Cities and Complexity: Understanding Cities with Cellular Automata, Agent-Based Models, and Fractals
- Michael Batty
Urban growth is one of the biggest challenges for humankind in the twenty-first century. The world's urban population is at present estimated to be growing by about 50 million people per year. This growth is still almost exponential, and saturation may be reached only by the middle of the century. So there is much discussion about estimates of land consumption, the manageable size of megacities, and simple ways to structure, if not to control, this vast spread of urbanization.
For this, a better understanding of the spatial dynamics of urban growth should be a precondition. In fact, urban planning, urban geography, urban economics and other related disciplines have put quite some effort into this problem. Although they provide insight into some details, they do not present the big picture of generic mechanisms underlying these complex dynamics. So it is reasonable to consider whether the theory of complex systems developed in different scientific areas over the past 30 years may provide a suitable toolbox for gaining such an insight.
In Cities and Complexity, Mike Batty, an expert in the area of urban modelling, unfolds the different aspects of urban change in relation to complex systems theory. The focus is on models and computer simulations: there is no introduction explaining what we already know about cities and growth, or any attempt at orientation on the phenomenological side. This is good and bad at the same time. Some readers will certainly miss a clear relation between cities as we know them and the rather abstract models and results for specific dynamic features, such as segregation or polynucleated growth. Others, however, will appreciate the insights into generic features of urban dynamics that can only be highlighted at the abstract level used. As the author puts it, the focus is “largely on experiments with models that provide us with analogies as to how cities develop and evolve”.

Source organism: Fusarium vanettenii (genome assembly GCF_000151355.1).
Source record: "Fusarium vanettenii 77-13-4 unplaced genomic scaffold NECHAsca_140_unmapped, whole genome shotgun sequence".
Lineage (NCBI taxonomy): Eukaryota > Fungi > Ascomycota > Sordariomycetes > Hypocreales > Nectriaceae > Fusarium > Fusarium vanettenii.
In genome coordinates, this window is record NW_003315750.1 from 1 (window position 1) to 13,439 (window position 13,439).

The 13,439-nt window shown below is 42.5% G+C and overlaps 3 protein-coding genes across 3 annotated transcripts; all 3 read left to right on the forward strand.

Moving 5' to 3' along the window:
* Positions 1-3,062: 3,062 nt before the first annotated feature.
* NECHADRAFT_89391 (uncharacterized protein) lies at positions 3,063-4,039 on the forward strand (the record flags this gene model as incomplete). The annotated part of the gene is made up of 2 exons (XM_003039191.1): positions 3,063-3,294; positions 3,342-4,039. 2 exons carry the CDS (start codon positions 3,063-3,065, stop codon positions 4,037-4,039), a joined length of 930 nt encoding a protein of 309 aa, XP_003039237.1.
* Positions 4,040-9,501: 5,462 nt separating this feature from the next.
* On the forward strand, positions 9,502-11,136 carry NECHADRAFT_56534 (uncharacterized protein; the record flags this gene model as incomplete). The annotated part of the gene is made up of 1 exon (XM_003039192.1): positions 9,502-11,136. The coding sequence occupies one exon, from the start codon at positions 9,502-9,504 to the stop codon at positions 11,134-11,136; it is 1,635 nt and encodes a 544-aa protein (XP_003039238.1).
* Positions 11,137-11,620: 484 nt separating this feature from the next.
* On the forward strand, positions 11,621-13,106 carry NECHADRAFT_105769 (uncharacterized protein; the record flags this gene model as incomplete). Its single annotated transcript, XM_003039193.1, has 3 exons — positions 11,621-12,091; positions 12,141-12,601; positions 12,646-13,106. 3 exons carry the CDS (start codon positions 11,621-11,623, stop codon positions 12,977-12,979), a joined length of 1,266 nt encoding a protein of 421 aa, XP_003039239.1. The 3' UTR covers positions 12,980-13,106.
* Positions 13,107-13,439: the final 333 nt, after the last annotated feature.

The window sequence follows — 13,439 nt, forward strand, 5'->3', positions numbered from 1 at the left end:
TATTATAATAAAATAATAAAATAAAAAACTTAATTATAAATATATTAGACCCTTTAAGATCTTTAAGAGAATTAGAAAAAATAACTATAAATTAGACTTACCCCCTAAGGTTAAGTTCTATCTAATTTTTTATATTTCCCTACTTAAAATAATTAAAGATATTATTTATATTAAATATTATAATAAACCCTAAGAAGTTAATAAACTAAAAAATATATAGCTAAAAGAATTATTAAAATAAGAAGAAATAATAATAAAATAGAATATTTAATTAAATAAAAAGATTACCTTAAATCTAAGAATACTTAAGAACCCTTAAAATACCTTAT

These analogies are investigated on very different modelling levels relating to the different scales of urban dynamics. Models of fractal growth show analogies to the morphological structure of urban aggregates, and models of moving agents resemble the motion of pedestrians on streets and inside buildings. Many of these models use cellular automata, which allow a broad range of topics such as land-use patterns or regeneration of urban areas to be addressed. A ‘desktop simulator’ is described in more detail in one of the chapters, tempting the reader to play with the ideas discussed in the book. Unfortunately, the plan to put examples from the book together with related material on a website (http://www.complexcity.info) is yet to be realized.
The book certainly succeeds in making the topic of urban growth accessible and interesting to those already familiar with formal modelling of complex systems. However, practitioners in urban planning may find some of the concepts and models too abstract and ‘academic’ to give solutions. But at least they should agree that this complex-systems perspective sheds new light on to the dynamics of urban evolution by highlighting relations to seemingly distant phenomena, such as swarming or epidemics. Apart from the necessary technical details of the models, the author gives a number of illustrative examples and facts to elucidate his viewpoint, widening the appeal of the book to a broader audience.
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Schweitzer, F. A growing urban problem. Nature 441, 815 (2006). https://doi.org/10.1038/441815a